LISA MULLINS: Tariq Aziz was a deputy prime minister and foreign minister under Saddam Hussein. And his fluent English and his fierce loyalty to Saddam made him a leading spokesman for the Iraqi leader. Now, Aziz is set to die the same way his former boss did. In a Baghdad courtroom today, Judge Mahmoud Sale al-Hassan delivered the ruling.
MULLINS: The judge sentenced Tariq Aziz to death by hanging. Aziz was convicted of persecuting Iraq's Shia parties during the 1980s and ï¿½90s. John Burns is a London Bureau chief for The New York Times. What has Aziz been found guilty of in this latest sentence?
JOHN BURNS: It's hard to underestimate the passion and ferocity of feeling over this issue which was reflected I thought in that brief clip of the Iraqi Supreme Court judge declaring sentence. Impartial justice in these circumstances was never likely to be achieved in my opinion, especially since American influence over the Iraqi Special Tribunal diminished as it was [INDISCERNIBLE] to do with American troop withdrawal. The issue here is the persecution of Iraq's Shia parties, predominantly during the early years of Saddam's 24 years in power. And the particular target of that was something called the Dawa Party whose leaders specifically Nouri Kamil al-Maliki, the current Prime Minister of Iraq, of course, are now in power and in a position to make their former persecutors pay. Mr. Maliki himself has said to me that at least 60 members of his own family including, if I recall correctly, at least one brother died in that program.
MULLINS: Tariq Aziz is probably, or at least prior to the war, was probably the Iraqi most recognizable in the upper ranks of government by Americans. The man with the thick glasses and the cigar often in his mouth. And he was a close ally in the 1980s to Washington, but that changed in the decade that followed. Can you just take us through his transformation?
BURNS: The first [INDISCERNIBLE] that comes to mind is something that's become, unfortunately something of a cliche, Hannah Arendt and the banality of evil. I spent a lot of time with Tariq Aziz in his travels around the world and in Baghdad and he was, if you knew nothing at all about what he was up to behind the veil so to speak, behind the curtain, you'd say he's rather a likeable avuncular kind of fellow. But the fact is that he was very much engaged at the highest levels of authority in Iraq, even if his principle function was as a spokesman, he was complicit in tyrannicide. And it could be argued, as he did to me, shortly before American troops seized Baghdad, that he was not directly involved in all of this. He said to me when I said to him one evening whilst we were actually enjoying a cigar in his office, in the Presidential Command Headquarters in Baghdad, and he was astonished to hear that he had been posted then, I'm talking about March 2003, on a State Department wanted list, people who committed war crimes. And he said, ï¿½Who me? I didn't kill anybody.ï¿½ He said, ï¿½I never killed a single person.ï¿½ He said, ï¿½Are they talking about Tariq Aziz, member of the Revolutionary Command Council, or are they talking about Tariq Aziz, individual?ï¿½ Well, he said, ï¿½Of course, as member of the Revolutionary Command Council,ï¿½ which was the sort of politburo, the Ba'ath Party. And he simply just rubber-stamped anything that Saddam wanted.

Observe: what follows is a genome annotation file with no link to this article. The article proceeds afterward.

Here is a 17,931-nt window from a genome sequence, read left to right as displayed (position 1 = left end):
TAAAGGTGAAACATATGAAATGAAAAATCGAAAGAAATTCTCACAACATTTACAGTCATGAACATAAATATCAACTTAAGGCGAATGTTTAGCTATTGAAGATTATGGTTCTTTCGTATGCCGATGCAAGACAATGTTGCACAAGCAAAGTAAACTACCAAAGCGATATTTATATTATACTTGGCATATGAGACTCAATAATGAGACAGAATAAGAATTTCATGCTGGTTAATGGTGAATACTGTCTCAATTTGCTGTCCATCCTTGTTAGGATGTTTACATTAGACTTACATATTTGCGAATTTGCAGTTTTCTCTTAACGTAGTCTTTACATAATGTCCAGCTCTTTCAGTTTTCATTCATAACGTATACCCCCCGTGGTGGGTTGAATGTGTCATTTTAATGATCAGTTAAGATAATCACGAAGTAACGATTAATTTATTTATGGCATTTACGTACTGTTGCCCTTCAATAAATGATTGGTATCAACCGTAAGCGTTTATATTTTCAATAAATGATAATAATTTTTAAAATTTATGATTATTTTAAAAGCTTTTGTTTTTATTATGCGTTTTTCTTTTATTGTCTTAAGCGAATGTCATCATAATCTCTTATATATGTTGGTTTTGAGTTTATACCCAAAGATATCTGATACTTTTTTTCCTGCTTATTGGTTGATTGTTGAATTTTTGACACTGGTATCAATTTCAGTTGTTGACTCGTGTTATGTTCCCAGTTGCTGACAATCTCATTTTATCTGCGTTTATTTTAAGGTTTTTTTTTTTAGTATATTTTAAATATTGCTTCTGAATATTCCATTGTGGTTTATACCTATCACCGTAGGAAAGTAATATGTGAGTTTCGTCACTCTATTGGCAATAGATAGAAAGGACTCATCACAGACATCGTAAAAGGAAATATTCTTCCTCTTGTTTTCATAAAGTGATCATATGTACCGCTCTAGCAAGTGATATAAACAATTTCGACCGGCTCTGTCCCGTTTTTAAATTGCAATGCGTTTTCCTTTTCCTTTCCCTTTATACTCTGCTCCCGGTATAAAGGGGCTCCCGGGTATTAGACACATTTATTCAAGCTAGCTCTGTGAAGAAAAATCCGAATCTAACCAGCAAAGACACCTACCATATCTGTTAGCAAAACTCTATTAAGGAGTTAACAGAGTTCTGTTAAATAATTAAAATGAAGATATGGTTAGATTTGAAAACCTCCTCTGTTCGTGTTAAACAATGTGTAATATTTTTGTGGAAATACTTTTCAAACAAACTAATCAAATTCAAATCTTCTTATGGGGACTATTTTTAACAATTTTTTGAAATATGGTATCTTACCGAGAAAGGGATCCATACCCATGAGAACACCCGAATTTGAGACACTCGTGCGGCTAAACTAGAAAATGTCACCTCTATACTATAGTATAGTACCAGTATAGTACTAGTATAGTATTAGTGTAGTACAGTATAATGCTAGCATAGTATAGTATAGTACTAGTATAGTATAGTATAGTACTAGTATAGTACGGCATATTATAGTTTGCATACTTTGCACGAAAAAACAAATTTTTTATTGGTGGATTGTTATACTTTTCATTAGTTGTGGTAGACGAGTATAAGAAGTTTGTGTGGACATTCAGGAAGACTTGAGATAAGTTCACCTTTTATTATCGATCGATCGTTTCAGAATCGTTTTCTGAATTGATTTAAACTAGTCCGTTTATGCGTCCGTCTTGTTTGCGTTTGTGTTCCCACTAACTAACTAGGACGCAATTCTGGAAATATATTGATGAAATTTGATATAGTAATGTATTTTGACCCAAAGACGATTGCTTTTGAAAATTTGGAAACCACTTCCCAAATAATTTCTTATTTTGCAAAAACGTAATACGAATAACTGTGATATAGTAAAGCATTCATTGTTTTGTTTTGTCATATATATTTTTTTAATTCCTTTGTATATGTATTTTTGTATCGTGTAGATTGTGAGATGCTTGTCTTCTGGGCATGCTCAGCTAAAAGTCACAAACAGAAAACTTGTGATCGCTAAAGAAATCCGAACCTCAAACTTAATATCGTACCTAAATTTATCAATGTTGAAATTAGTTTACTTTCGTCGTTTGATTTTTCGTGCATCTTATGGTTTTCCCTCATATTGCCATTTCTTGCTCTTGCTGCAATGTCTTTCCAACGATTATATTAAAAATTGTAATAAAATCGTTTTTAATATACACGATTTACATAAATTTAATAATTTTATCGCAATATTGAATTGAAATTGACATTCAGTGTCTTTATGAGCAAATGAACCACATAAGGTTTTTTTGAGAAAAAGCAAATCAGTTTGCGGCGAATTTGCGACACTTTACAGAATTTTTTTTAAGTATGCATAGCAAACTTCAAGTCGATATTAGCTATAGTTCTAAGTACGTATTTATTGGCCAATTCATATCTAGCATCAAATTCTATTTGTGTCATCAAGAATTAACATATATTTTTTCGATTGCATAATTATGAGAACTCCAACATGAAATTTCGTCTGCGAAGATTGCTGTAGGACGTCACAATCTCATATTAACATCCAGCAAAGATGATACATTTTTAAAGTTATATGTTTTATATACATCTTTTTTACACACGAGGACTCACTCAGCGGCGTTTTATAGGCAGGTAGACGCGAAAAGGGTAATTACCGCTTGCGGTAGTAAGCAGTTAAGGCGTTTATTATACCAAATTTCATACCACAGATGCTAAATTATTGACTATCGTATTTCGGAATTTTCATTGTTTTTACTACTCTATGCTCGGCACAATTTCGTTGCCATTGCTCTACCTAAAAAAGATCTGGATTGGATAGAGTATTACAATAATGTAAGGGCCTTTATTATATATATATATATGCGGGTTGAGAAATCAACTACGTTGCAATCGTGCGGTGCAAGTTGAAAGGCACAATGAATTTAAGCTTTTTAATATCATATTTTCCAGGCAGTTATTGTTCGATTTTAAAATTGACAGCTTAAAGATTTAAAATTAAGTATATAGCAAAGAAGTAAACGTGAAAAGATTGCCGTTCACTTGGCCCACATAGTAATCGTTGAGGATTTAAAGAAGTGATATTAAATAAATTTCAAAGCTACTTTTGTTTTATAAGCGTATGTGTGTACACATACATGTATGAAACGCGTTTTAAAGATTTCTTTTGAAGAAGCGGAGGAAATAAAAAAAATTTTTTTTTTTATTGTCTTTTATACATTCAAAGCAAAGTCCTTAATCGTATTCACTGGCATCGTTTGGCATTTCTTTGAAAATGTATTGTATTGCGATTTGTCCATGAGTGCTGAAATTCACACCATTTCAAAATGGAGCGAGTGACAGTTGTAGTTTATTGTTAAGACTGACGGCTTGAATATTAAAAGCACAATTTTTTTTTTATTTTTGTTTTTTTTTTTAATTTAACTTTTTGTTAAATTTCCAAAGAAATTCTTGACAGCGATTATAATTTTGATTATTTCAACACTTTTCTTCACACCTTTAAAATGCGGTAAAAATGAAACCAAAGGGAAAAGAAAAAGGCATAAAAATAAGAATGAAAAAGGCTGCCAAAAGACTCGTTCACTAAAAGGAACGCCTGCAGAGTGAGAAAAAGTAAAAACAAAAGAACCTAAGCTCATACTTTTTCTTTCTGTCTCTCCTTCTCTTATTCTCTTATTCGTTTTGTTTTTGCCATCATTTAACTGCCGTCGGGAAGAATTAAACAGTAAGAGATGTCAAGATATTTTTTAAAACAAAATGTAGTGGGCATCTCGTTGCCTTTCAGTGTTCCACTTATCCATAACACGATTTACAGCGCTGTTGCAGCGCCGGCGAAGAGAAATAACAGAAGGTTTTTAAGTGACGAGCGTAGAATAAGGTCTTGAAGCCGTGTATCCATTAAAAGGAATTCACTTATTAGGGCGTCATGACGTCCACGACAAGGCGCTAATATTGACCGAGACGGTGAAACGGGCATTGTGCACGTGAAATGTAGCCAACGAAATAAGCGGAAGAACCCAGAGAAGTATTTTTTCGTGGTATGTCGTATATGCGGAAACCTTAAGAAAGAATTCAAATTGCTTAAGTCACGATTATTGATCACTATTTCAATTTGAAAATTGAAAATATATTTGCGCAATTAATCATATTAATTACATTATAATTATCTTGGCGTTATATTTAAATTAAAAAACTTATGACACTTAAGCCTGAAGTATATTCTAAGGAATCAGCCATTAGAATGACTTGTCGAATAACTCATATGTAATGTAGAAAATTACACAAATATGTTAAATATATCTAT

MULLINS: John, you've written several accounts of just how loyal through the years Tariq Aziz was to Saddam Hussein, including taking the stand in Saddam's defense after Saddam was arrested. And you say that he was saying things that would make Saddam smile because he was so much behind him and had his back. What was the reason for his loyalty?
BURNS: Well, he raised sycophancy to sort of championship, Olympic gold medal levels and it was all a bit, the boy's a bit of a puzzle. He was a Chaldean Christian, he is a Chaldean Christian from Mosul, so he was an improbable person to get to that sort of level of power in Saddam's Iraq.
MULLINS: I guess just in closing I'm curious about your own lasting impressions of Aziz, especially in the lead-up to the arrival of US forces. And I should say this is a man, perhaps because he spoke English, because he wasn't Saddam, he seemed to be a more approachable figure than Saddam, that I think some people even happen to have a soft spot for and maybe in part it's because he is elderly and very ill right now. He's appeared in court in his hospital gown with a hospital bracelet on, the plastic bracelet. In your experience with him, in knowing him, is there reason to have a soft spot for this man?
BURNS: I mean anybody who met him and lingered into the late night with him, and he always had either single malt whiskeys on offer and cigars, couldn't help feeling that he was a rather innocuous likeable fellow. He was the friendly face of their regime and so those of us who felt very endangered during those latter weeks of Saddam's regime, he also actively helped as a sort of buffer. But I think now, I think I thought then, that that was an illusion. In all tyrannical regimes in the last century or more, there have been people like this who have been engaged, have been complicit in extremely unpleasant things and the courts can't allow for that. That's not to say that he did directly kill anybody, but he was definitely complicit in quite a lot of this and he didn't do anything to stop it. And from my understanding of international law, that in itself is a crime.
MULLINS: John Burns, London Bureau chief for The New York Times, speaking to us about
Tariq Aziz, Iraq's foreign minister under Saddam Hussein who has been sentenced to death by hanging. John Burns, thanks.
BURNS: It's a pleasure.